Anyway, so I decided to go with what I knew. If something is very alcoholic and burns, add lemon and lime.

So yeah.

100 ml Metaxa brandy
2 lemons worth of juice
1 limes worth of juice
50 ml of lime cordial (maybe?)

Shake it over ice. The colder the better.

Add it to lemonade to the strength you want it at.

A potential innovation would be to add mint.


Stay tuned as I attempt lemon oil today!

cookingtaco: Adding blended up macadamia to my brownie mix. (Default)
I was told that I shouldn't experiment with macarons. This shits me. I have no idea why macarons work the way they do, and I can't be bothered to look it up. (IF I WANT TO RESEARCH THINGS I'LL DO MY THESIS!)

So in order to discover the inner workings of macarons, I plan to hold an experiment, where I run trials of different variables and see how they turn out. In doing this I hope to work out what makes a macaron tick, how far you can push macarons etc.

I'm planning on varying the size as well as the ingredients. Maybe 3 diameters? Also I would try both dry and wet ingredients. Different fruits. Maybe interesting dry ingredients. I would also like to see how much wet and dry ingredients I can add before they stop working.

And yes, I realise the contradiction of using my thesis as an excuse for not researching when I am conducting a series of experiments... (Not sure how grammatical that sentence was...)

cookingtaco: Adding blended up macadamia to my brownie mix. (Default)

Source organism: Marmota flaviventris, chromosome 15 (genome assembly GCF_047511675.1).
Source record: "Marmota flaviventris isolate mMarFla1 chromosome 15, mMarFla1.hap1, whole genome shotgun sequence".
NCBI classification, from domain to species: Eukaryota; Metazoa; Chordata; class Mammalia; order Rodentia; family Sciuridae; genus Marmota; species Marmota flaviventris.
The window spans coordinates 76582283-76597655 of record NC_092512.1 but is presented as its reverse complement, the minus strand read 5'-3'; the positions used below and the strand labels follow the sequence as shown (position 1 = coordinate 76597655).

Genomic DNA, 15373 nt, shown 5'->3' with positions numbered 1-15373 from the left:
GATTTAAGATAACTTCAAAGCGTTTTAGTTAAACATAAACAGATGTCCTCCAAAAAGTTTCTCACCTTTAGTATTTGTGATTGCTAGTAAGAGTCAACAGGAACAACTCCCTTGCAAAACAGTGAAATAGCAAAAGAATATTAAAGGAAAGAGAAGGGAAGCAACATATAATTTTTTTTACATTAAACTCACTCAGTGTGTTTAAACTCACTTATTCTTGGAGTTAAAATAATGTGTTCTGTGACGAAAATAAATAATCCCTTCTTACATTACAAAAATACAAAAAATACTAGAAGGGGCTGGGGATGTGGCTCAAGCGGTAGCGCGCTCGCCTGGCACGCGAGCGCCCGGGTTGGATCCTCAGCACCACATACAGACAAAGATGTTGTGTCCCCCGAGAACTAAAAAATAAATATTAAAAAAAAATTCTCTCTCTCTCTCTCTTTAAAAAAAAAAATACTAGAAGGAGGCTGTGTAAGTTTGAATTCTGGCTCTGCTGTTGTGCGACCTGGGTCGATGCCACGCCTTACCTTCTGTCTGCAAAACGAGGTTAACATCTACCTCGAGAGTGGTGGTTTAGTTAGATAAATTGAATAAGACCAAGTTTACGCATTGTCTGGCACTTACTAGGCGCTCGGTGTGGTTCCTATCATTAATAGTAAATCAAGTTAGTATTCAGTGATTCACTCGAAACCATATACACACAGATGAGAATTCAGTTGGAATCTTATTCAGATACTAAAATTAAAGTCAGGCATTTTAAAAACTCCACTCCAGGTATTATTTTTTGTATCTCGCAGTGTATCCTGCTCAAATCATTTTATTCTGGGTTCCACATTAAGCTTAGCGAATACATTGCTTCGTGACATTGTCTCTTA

So we have a strawberry surplus here, and I decided to utilise it.


- 500g Strawberries, chopped
- 200g Chocolate, chopped, finer
- 43g Cookies, triple choc, crushed (3 cookies)
- 2 Eggs, large
- 500ml Thickened cream
- 50ml Milk (May vary, see below)
- 1 cup sugar
- 2 self raising flour

Mix eggs and cream together. Mix sugar and flour together. Add the previously mixed liquids. Add extra milk to adjust how thick the mixture is. Add chocolate, cookies and strawberries. Put in muffin tins, greased. Bake at 200°C until they rise from the dead... I mean rise. Let them brown a bit.


So I used cream instead of milk. Because I'm a cool kid and we seemed to have 500ml of cream (measured by eye). This made about 18 muffins. You can easily halve the recipe, but I wanted to use 2 punnets. PUNNET POWER!

I will probably put up some photos of them tomorrow, and put the link here.


They are rather tastilicious. Verrry soft. Though, not sure about the taste. I think they could be improved with more sugar and/ or chocolate. Maybe they'll taste better when they're cool.


Keep cooking while looking!
cookingtaco: Adding blended up macadamia to my brownie mix. (Default)
So macarons.

I had never heard of them before a week or so ago. But I heard they are hard to make and wanted a challenge. (Also, a friend of mine made them, so I had a bit of competition there. (It was all in my mind, but still...))

I based my method off this site:




225g Icing Sugar
125g Ground Almonds/ Almond Meal
110g Egg Whites (about 4), "Aged"